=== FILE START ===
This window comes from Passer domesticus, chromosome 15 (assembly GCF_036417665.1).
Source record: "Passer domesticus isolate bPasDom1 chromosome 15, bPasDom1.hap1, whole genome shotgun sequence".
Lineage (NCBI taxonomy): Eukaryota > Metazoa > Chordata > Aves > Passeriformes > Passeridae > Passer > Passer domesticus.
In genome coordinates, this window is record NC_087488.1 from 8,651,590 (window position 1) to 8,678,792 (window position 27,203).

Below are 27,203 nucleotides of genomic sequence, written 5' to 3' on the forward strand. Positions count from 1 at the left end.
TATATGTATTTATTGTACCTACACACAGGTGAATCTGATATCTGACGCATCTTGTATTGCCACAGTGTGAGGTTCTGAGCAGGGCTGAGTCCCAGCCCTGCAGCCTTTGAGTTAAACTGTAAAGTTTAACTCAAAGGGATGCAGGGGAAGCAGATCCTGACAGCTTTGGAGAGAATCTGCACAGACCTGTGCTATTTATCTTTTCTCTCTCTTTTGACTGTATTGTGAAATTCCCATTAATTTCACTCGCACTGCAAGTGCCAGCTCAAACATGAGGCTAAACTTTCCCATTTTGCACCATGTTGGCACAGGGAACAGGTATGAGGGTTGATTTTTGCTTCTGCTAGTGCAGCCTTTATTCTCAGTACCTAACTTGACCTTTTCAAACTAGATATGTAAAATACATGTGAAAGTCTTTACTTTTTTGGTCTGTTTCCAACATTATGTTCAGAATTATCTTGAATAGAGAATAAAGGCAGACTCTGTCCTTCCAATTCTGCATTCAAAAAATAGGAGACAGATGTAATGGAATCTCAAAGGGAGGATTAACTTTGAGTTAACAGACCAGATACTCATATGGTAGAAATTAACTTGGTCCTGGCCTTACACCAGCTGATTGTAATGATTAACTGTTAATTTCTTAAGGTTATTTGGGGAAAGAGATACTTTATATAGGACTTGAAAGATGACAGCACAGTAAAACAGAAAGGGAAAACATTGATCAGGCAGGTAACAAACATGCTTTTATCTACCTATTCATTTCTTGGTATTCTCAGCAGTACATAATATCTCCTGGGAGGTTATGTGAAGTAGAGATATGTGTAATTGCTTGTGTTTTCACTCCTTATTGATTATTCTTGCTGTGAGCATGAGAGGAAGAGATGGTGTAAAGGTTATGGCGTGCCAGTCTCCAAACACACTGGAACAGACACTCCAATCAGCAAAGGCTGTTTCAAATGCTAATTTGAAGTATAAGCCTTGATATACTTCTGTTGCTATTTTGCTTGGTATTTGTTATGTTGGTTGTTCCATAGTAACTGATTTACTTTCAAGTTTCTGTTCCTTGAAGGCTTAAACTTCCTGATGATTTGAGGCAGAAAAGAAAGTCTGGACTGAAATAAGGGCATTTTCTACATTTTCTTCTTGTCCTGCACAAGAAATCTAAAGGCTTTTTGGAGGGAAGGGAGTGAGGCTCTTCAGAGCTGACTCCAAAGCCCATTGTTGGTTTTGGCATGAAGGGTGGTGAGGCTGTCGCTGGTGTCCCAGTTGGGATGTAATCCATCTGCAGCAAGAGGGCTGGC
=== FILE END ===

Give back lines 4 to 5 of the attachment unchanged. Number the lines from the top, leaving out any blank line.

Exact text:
In genome coordinates, this window is record NC_087488.1 from 8,651,590 (window position 1) to 8,678,792 (window position 27,203).

Below are 27,203 nucleotides of genomic sequence, written 5' to 3' on the forward strand. Positions count from 1 at the left end.